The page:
Wednesday, June 1, 2011

Robert Gates on Leadership

Over at the Commentary Contentions blog, Peter Wehner reprints some passages from a speech that outgoing Secretary of Defense Robert Gates gave to the graduates of the U. S. Naval Academy. Link here.

At a time when the male of the human species is increasingly subject to withering criticism for bad and sometimes appalling behavior, it is refreshing to read about the positive side of the masculine ethos.

As it happens, Harvard professor Harvey Mansfield comments on the same question here.

I have posted a bit about commencement advice, and I find that Gates’ words are among the more interesting and compelling that I have seen.

While touching some of the most salient, and not self-evident points about leadership, Gates also offers a primer in basic ethical principles.

He begins with self-confidence, which should not be confused with self-esteem or the other kinds of self-puffery that the therapy culture has been promoting.

Gates explains: “Self-confidence is still another quality of leadership. Not the chest-thumping, strutting egotism we see and read about all the time. Rather, it is the quiet self-assurance that allows a leader to give others both real responsibility and real credit for success. The ability to stand in the shadow and let others receive attention and accolades. A leader is able to make decisions but then delegate and trust others to make things happen. This doesn’t mean turning your back after making a decision and hoping for the best. It does mean trusting in people at the same time you hold them accountable. The bottom line: a self-confident leader doesn’t cast such a large shadow that no one else can grow.”

A good point, but who do you think he had in mind when he was talking about the “chest-thumping, strutting egotism” that refuses to stand in the shadow? Could he be referring to his boss?

Next, courage: “A further quality of leadership is courage: not just the physical courage of the seas, of the skies and of the trenches, but moral courage. The courage to chart a new course; the courage to do what is right and not just what is popular; the courage to stand alone; the courage to act; the courage as a military officer to ‘speak truth to power.’

“In most academic curricula today, and in most business, government, and military training programs, there is great emphasis on team-building, on working together, on building consensus, on group dynamics. You have learned a lot about that. But, for everyone who would become a leader, the time will inevitably come when you must stand alone. When alone you must say, ‘This is wrong’ or ‘I disagree with all of you and, because I have the responsibility, this is what we will do.’ Don’t kid yourself—that takes real courage.”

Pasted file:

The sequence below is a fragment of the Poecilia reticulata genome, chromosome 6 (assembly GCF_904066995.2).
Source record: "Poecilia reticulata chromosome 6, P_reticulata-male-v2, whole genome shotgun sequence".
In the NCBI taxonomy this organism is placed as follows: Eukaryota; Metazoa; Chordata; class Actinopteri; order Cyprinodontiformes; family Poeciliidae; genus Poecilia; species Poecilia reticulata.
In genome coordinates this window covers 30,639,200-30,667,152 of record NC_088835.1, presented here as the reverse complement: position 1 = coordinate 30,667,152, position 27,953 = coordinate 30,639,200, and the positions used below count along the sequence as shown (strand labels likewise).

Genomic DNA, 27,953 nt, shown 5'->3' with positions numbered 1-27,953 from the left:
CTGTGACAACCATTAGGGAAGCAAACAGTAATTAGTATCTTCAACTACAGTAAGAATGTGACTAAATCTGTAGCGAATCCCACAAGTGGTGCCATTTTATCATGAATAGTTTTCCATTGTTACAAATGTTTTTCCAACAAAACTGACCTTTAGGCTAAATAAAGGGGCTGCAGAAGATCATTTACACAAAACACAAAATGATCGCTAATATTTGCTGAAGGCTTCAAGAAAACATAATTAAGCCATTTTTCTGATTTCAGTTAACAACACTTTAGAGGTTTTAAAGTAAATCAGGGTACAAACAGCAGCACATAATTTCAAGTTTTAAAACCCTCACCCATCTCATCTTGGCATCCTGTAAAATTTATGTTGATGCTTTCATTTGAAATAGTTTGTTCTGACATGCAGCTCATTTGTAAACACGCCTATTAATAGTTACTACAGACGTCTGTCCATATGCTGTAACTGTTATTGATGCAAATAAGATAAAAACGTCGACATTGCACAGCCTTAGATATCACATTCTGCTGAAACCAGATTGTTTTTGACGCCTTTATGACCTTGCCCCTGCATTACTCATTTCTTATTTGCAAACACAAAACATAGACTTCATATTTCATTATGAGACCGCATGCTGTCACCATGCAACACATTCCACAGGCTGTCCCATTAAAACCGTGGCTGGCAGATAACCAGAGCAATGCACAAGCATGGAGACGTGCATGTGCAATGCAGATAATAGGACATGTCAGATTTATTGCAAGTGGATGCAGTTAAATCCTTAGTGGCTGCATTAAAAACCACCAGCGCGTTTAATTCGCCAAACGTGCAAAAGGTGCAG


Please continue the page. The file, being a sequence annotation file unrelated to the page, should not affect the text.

What better advice could he give to Annapolis graduates? First, that leadership has a vertical and a horizontal dimension. Team building and consensus are well and good, but eventually someone has to take charge. Don't get suckered into thinking that organizations can function effectively by following the circle-of-feelings model.
Also, Gates emphasizes that true courage does not involve macho displays of derring-do, but the ability to stand alone as a leader, to chart a new course, to set a new policy, to do what is right even when it is not expedient, and to risk disagreeing with those who have more power.

Then, Gates addresses integrity: “Another essential quality of leadership is integrity. Without this, real leadership is not possible. Nowadays, it seems like integrity—or honor or character—is kind of quaint, a curious, old-fashioned notion. We read of too many successful and intelligent people in and out of government who succumb to the easy wrong rather than the hard right—whether from inattention or a sense of entitlement, the notion that rules are not for them. But for a real leader, personal virtues – self-reliance, self control, honor, truthfulness, morality—are absolute. These are the building blocks of character, of integrity – and only on that foundation can real leadership be built.”

Integrity means following the rules even when you don’t have to, even when you can get away with not following them. It means having strong character, an ability to overcome all personal considerations in order to identify fully with your mission.

And then there is common decency: “A final quality of real leadership, I believe, is simply common decency: treating those around you – and, above all, your subordinates – with fairness and respect. An acid test of leadership is how you treat those you outrank, or as President Truman once said, ‘how you treat those who can’t talk back.’

“Whatever your military specialty might be, use your authority over others for constructive purposes, to help them – to watch out and care for them and their families, to help them improve their skills and advance, to ease their hardships whenever possible. All of this can be done without compromising discipline or mission or authority. Common decency builds respect and, in a democratic society, respect is what prompts people to give their all for a leader, even at great personal sacrifice.”

This is a variant on an old principle. If you are looking for a job you should know that you will be judged according to how you treat the waiter in the restaurant or the company receptionist.

People who lack decency talk down to their subordinates, because they can get away with it.

Always keep in mind, that if you fail to treat your subordinates with respect a time will come when you need them to do something for you, and you will discover that they are not there.

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